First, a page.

Cases of repeated abuse can lead to a search for surrogate caretaking, infantile dependence, and abandonment-depression-characteristics of the Borderline Personality. These survivors of parental failure may develop a deep self-loathing and direct their negative emotions into self-abuse (such as self-mutilation or even suicide).

The Borderline Patient responds to abandonment by engaging in the projective defenses of Idealization or demonization, and a failure to retrieve the good self-object leads to an abandonment depression.

This can lead to compulsive self-gratification via  impulsive behaviors such as binging, promiscuity or intoxication; or unmanageable anger can be turned inwards in various forms of self-affliction.

The Narcissist is unable to integrate the positive and negative elements of the parent. The child is left  with an inner void.

Rather than sustaining a sense of inner-object constancy; the unfulfilled element of unrealized good becomes projected as a “grandiose self”, and self-esteem is constantly under threat. In order to fight-off a sense of void, the narcissist requires constant validation, confirmation, and admiration.

This is required to hold in abeyance the mother`s empathic failures.

Having a parent who did not confirm or acknowledge is compensated by a grandiose self-object that conceals a sense of self that feels defective but presents outwardly as arrogant, quick to devaluate others.

What betrays the sense of devaluation and empathic failure is the narcissist’s reaction to criticism or disapproval: Unable to maintain a stable sense of self-esteem, the internal sense of humiliation cannot be subdued, and its negative component becomes “split-off” (externalized).

The unfortunate consequence is that this disavowed negative self-element becomes attached as a negative projection onto someone who can function as a reservoir for this attacking, split-off function of the self-structure.

The narcissist exploits others in order to prop-up a grandiose persona which conceals a vulnerable self-structure.

Beneath the façade of pride, success and entitlement, the narcissist is in constant pursuit of admiration. He will even feign a shallow sense of empathy for others, which is rarely genuine.

When challenged, or faced with even minor criticism, the false grandiose self crumbles, and is replaced with a pervasive sense of envy, rage, and impotence (“Psychotherapy of the Narcissistic Personality Disorder”, Richard Fischer, The Masterson Approach. Edited by James Masterson and Ralph Klein, Brunner/ Mazel, New York, 1989).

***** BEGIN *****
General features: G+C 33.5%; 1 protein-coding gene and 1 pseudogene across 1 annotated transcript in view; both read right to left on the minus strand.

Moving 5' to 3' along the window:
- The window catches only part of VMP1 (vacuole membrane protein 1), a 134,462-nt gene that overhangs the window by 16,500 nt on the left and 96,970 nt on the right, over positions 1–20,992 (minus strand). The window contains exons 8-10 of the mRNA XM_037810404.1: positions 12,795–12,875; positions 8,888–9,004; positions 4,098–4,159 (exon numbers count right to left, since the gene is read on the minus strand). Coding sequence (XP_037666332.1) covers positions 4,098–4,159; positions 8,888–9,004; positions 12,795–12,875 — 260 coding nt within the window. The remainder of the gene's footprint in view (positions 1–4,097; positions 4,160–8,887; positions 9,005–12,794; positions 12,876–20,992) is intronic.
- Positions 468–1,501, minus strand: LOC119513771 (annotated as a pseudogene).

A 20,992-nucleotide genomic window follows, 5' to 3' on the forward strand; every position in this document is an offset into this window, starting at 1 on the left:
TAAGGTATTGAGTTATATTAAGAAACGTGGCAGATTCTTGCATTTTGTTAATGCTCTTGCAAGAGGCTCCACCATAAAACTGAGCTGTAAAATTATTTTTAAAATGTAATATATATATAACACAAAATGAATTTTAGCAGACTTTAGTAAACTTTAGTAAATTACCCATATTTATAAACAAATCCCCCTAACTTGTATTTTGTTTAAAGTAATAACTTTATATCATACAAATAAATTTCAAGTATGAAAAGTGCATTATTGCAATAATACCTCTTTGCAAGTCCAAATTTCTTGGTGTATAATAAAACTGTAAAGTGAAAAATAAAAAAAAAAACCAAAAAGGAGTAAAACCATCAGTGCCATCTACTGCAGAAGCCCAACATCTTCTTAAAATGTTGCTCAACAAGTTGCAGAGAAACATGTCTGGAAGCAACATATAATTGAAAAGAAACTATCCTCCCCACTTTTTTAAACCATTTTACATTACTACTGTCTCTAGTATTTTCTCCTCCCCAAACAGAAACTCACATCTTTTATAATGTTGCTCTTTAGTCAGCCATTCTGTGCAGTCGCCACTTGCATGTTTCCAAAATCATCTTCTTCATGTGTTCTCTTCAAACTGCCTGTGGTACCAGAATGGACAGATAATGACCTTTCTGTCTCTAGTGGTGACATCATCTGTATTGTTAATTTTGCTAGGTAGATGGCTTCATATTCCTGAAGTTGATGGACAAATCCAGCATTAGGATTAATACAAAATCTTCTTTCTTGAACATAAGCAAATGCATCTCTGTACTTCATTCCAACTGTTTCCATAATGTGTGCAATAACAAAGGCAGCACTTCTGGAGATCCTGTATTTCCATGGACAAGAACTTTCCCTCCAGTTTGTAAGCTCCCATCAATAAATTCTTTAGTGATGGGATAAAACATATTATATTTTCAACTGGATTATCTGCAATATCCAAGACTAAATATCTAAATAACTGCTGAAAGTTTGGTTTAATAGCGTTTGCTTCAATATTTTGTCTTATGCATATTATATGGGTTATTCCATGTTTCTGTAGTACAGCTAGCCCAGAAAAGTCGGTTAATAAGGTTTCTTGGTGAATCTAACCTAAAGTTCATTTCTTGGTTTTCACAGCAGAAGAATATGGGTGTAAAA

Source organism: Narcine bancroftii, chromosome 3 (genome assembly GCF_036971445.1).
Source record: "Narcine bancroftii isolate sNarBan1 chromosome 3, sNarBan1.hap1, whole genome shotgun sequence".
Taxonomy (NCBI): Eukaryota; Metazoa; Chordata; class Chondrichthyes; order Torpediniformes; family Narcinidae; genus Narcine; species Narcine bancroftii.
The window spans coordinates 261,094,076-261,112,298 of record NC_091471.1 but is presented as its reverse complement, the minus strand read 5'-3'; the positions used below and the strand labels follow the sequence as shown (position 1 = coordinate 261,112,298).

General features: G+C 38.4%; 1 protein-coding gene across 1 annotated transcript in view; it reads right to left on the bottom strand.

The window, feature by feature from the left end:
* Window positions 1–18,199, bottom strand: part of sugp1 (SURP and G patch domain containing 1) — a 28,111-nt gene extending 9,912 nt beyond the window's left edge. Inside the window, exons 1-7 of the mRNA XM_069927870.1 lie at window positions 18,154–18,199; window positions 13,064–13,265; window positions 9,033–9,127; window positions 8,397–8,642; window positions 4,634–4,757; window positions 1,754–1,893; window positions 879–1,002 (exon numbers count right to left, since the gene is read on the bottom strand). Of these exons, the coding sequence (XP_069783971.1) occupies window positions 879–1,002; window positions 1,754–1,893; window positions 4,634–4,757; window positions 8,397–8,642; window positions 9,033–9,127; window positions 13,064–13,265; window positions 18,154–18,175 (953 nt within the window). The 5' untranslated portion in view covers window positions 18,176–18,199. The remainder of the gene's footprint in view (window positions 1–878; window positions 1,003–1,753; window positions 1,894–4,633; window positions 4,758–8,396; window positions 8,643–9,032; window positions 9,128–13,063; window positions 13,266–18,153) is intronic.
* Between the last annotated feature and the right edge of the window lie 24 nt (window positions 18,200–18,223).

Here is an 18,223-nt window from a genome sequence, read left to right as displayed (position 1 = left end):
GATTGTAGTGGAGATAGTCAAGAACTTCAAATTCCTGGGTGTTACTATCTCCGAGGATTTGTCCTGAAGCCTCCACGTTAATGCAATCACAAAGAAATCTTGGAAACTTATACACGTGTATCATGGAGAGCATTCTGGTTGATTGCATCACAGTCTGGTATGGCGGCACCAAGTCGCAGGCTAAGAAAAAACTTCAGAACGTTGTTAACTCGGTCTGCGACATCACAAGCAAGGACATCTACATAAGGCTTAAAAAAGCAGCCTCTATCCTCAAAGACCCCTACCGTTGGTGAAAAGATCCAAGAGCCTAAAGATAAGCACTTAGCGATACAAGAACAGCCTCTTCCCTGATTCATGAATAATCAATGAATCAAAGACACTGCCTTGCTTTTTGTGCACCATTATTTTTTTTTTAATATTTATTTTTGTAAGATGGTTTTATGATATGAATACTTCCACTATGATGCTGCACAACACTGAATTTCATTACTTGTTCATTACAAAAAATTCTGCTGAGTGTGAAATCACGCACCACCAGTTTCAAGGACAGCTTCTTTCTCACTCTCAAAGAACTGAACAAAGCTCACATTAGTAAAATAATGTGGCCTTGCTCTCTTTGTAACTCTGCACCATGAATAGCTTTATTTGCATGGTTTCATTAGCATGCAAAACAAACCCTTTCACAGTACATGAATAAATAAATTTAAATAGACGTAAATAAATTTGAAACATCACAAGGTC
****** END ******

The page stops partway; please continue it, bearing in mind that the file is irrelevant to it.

The negative self-object in the narcissist cannot be integrated into a whole self. Whoever triggers these feelings of worthlessness becomes persecutory.

Self-esteem can only be replenished through triumphant vanquish of this disowned element of self.

The Antisocial Personality manifests the most profound impairments in the capacity for empathic social attachment. Selma Fraiberg characterized sociopathy as “a disease of non-attachment”.

The narcissist lacks true empathy, in that “others” serve to maintain self-esteem by indulging the projected “good” part of the self with flattery and    Extended caretaker failure to provide empathy may lead to deficits ranging from shyness and introversion to serious disorders of the self.

In cases of repeated abuse leading to a state of learned helplessness experienced as a dreaded and unavoidable fate.

Survivors of childhood abuse may develop a deep self-loathing, directing their negative emotions into self-abuse in the form of self-mutilation or even suicide.

Extended caretaker failure to provide empathy may lead to deficits ranging from shyness and introversion to serious disorders of the self.

The recipient of the narcissist`s sham-empathy is the result of the “good object” successfully colluding with these projections through obedience, loyalty, and admiration.

However, the Antisocial Personality is almost unable to participate in a non-exploitative relationship.

The true Sociopath lacks the capacity to experience tenderness, self-reflection, or sorrow.

There is no recognition of the opinions, wishes, or needs of the other.

There is also an absence of true sharing, empathy, or intimacy.

On the contrary, the victim of the sociopath becomes an inanimate, dehumanized, need gratifier.

DSM-IV will therefore link Axis I Diagnoses such as “Sadism”, or Paraphilia (such as pedophilia) with an Axis II Diagnosis of Antisocial Personality, since the predator`s sexual arousal is non-consensual (such as in cases of “voyeurism” or “exhibitionism” which fall under the category of “Paraphilia).

More severe cases of Sociopathy involve “ownership” of others, infliction of pain or humiliation, or different forms of bondage.

In cases of Sadism, the sociopathic predator requires to subjugate and inflict suffering, to become sexually aroused.

Most of these cases will only enter treatment which is court mandated.

From → Complex Trauma